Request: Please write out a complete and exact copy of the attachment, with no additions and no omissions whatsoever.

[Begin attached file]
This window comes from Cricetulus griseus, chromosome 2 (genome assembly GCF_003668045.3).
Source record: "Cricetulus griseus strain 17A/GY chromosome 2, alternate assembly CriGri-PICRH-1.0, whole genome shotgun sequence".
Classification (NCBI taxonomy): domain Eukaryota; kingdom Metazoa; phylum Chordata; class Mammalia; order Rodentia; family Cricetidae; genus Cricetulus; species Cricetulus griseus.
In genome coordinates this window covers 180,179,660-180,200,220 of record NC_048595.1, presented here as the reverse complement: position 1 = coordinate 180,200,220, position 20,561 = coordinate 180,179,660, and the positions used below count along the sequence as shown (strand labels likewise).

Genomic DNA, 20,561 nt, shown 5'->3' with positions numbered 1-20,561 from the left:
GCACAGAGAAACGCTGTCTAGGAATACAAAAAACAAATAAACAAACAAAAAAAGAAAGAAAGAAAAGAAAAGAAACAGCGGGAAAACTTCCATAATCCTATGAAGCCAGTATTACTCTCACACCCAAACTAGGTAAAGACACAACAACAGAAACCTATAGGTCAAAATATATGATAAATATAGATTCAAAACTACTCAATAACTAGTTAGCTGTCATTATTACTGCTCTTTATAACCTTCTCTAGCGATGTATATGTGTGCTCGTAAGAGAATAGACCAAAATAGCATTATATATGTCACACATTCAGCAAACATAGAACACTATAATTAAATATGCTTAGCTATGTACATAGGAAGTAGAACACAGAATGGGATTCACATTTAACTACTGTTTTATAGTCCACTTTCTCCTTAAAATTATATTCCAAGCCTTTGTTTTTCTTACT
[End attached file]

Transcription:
This window comes from Cricetulus griseus, chromosome 2 (genome assembly GCF_003668045.3).
Source record: "Cricetulus griseus strain 17A/GY chromosome 2, alternate assembly CriGri-PICRH-1.0, whole genome shotgun sequence".
Classification (NCBI taxonomy): domain Eukaryota; kingdom Metazoa; phylum Chordata; class Mammalia; order Rodentia; family Cricetidae; genus Cricetulus; species Cricetulus griseus.
In genome coordinates this window covers 180,179,660-180,200,220 of record NC_048595.1, presented here as the reverse complement: position 1 = coordinate 180,200,220, position 20,561 = coordinate 180,179,660, and the positions used below count along the sequence as shown (strand labels likewise).

Genomic DNA, 20,561 nt, shown 5'->3' with positions numbered 1-20,561 from the left:
GCACAGAGAAACGCTGTCTAGGAATACAAAAAACAAATAAACAAACAAAAAAAGAAAGAAAGAAAAGAAAAGAAACAGCGGGAAAACTTCCATAATCCTATGAAGCCAGTATTACTCTCACACCCAAACTAGGTAAAGACACAACAACAGAAACCTATAGGTCAAAATATATGATAAATATAGATTCAAAACTACTCAATAACTAGTTAGCTGTCATTATTACTGCTCTTTATAACCTTCTCTAGCGATGTATATGTGTGCTCGTAAGAGAATAGACCAAAATAGCATTATATATGTCACACATTCAGCAAACATAGAACACTATAATTAAATATGCTTAGCTATGTACATAGGAAGTAGAACACAGAATGGGATTCACATTTAACTACTGTTTTATAGTCCACTTTCTCCTTAAAATTATATTCCAAGCCTTTGTTTTTCTTACT